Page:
After taking an hour to freshen up, Donna, Shayra, myself, and Luke decided to rally on a second wind and head back out to the Dōtonbori area — the center of Osaka’s nightlife — to reunite with Natasha and Amy, who like Luke had just partied with us last night back at our hostel in Hiroshima.
Hard to believe we could pull off two of these in a row: From flaming shots to glass hookahs to shots of vodka 96% (192 proof!) alcohol by volume to feeding snakes to absinthe to bad karaoke at a maid bar before heading home at 5am once again . . . yeah we had a good night.
Once again I woke up broken and sad, with only 6 hours of sleep in my system. So cheering myself up, Donna, Shayra and I headed up north to the Momofuku Ando Instant Ramen Museum, a curiously interesting building entirely dedicated to instant ramen and its creator, Momofuku Ando. Trish had to sit out due to her foot hurting more than usual again, deciding instead to wait it out until she returned home to Vancouver to get it checked.
It’s free to enter, but you have the option of paying 500¥ for adults and 300¥ for children to have your own personalized Cup Noodles (but the wait in line can take as long as 2 hours!).
The rest of the museum is pretty small; Donna and I only spent 15 minutes here before deciding to leave while Shayra stayed behind to brave the lines and get her personalized Instant Ramen.
From the nearby Ikeda Station, we took the train south to Umeda Station and walked over to the Umeda Sky Building. The observation decks were closed because of the recent typhoon so we had lunch at the food court in the basement, with Shayra and Angela rejoining us just in time.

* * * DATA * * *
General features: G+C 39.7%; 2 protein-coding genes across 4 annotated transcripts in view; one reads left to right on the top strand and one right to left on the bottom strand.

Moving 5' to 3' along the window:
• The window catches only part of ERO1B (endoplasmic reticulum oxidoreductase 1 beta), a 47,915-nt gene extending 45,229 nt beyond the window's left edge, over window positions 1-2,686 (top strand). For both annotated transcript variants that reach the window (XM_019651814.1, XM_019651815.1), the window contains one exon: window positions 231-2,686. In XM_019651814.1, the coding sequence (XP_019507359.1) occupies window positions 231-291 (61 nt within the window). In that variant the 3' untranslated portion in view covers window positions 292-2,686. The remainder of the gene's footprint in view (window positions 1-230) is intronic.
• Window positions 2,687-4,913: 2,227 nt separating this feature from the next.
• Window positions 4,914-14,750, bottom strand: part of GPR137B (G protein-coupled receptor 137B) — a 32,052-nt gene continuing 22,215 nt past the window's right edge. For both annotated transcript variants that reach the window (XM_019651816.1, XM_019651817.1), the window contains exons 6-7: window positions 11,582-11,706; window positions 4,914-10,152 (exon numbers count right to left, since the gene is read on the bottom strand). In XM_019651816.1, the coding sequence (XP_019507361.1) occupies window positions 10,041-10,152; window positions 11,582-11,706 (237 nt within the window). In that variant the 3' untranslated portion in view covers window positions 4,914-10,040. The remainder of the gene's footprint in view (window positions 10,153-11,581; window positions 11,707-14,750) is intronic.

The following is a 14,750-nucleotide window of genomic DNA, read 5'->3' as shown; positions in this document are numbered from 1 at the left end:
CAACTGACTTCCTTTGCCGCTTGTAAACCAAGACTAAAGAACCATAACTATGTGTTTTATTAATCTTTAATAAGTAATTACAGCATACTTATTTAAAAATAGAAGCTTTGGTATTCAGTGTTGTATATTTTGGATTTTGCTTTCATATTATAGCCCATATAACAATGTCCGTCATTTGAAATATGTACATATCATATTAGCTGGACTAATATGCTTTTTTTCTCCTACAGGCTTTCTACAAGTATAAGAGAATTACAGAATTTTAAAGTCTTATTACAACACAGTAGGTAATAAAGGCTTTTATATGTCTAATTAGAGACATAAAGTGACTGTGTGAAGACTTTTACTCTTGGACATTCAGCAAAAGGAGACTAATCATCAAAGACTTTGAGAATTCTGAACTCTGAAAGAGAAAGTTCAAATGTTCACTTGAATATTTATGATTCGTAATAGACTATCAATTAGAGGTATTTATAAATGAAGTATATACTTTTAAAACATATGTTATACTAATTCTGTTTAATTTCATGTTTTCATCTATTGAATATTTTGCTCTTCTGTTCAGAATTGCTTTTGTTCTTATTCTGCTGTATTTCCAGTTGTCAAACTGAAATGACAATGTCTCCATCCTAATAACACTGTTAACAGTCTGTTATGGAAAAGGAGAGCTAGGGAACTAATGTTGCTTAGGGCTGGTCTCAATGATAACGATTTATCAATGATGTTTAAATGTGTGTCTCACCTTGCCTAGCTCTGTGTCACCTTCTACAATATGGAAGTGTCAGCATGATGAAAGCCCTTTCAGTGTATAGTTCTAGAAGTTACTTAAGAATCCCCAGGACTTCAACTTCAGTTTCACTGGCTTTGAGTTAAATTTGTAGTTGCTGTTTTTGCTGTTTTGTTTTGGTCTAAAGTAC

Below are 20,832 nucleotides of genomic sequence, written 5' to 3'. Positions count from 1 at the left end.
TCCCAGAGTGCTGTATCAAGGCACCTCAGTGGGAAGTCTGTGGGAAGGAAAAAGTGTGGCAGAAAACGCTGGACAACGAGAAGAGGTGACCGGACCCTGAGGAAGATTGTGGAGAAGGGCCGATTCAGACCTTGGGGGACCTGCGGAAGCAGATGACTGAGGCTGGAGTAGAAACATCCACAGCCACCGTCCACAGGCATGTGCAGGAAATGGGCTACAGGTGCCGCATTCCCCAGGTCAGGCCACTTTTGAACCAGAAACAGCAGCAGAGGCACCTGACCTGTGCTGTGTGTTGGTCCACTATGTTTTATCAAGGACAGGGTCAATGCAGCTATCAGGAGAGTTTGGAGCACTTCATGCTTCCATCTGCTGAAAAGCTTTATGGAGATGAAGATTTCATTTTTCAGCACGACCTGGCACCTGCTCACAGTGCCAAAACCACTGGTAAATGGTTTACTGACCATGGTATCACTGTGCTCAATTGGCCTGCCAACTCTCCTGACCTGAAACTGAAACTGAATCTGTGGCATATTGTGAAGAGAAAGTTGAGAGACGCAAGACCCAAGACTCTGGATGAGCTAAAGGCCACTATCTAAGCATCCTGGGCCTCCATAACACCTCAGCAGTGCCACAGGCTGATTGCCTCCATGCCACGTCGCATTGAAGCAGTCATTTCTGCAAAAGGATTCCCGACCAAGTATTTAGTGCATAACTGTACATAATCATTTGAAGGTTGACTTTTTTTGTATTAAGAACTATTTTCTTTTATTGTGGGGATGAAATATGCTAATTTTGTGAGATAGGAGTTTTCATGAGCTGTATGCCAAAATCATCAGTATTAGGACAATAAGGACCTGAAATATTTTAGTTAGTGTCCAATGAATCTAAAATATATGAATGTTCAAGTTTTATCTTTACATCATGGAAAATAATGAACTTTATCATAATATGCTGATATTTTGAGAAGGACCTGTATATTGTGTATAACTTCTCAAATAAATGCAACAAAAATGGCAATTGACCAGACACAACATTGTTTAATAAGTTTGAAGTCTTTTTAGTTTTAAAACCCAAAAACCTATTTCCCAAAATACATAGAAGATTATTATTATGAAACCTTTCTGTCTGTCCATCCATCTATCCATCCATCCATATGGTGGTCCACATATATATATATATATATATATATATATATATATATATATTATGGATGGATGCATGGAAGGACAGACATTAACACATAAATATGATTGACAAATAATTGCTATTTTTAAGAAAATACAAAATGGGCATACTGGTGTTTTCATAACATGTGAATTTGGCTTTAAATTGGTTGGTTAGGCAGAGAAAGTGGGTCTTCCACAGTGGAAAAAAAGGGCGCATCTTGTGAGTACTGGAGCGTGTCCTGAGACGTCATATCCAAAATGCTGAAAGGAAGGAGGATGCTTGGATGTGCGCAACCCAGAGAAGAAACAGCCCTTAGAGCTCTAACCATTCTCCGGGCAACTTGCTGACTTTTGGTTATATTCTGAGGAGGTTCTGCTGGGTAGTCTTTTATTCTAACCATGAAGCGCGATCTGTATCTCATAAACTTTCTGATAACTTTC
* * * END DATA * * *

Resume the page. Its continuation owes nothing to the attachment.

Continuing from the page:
From the Sky Building, we then took a quick 15 minute cab ride over to Osaka Castle, a complete concrete reconstruction of the original which had been completely demolished by war. Therefore it’s more of a museum built to look like the original castle, rather than an actual historical site.
While the castle grounds are free (and when we went there was a free dance show), you can enter for the exhibits inside the castle for 700¥.
The surrounding trees on the castle grounds still showed signs of the recent Typhoon Jebi.
After about 30 minutes at the castle grounds, we took a 15 minute JR Loop Train to Tennojiekimae Station for a 10 minute walk over to Shintennoji Temple, another post WWII reconstruction.
Then from the temple we walked about 10 minutes west to Tsutenkaku, Osaka’s symbol of its post World War 2 reconstruction.
For 700¥ you can go upstairs to the observation deck, but it’s really a giant glorified gift shop.
There’s also a small museum on Pocky there:
Finally, we returned to Dōtonbori for an early dinner.
I’m now back at the hostel about to hit the sack — gotta recover from the past 2 nights!
What To Eat In Okinawa
Okonomiyaki (お好み焼き): Fried cabbage cakes that cross a pancake, pizza, and omelette, topped by beef, pork, squid, roe, and egg. Unlike the one in Hiroshima where they cook it entirely in front of you before serving, here they put the basic parts together and you then cook it yourself to your liking.
Kushikatsu (串かつ): Skewers deep-fried in panko and dipped in tonkatsu sauce.
Takoyaki (たこ焼き): Fried dumplings with slices of octopus inside:
And while you’re walking around the Dontonbori area, you can grab other random bites at various stalls. Our favorite was the slightly overpriced and yet still delicious pieces of crab legs for 900¥:
Tomorrow morning we head to Nara and Kyoto!
- At time of posting in Osaka, Japan, it was 84.2 °F - Humidity: 75% | Wind Speed: 11km/hr | Cloud Cover: overcast with rain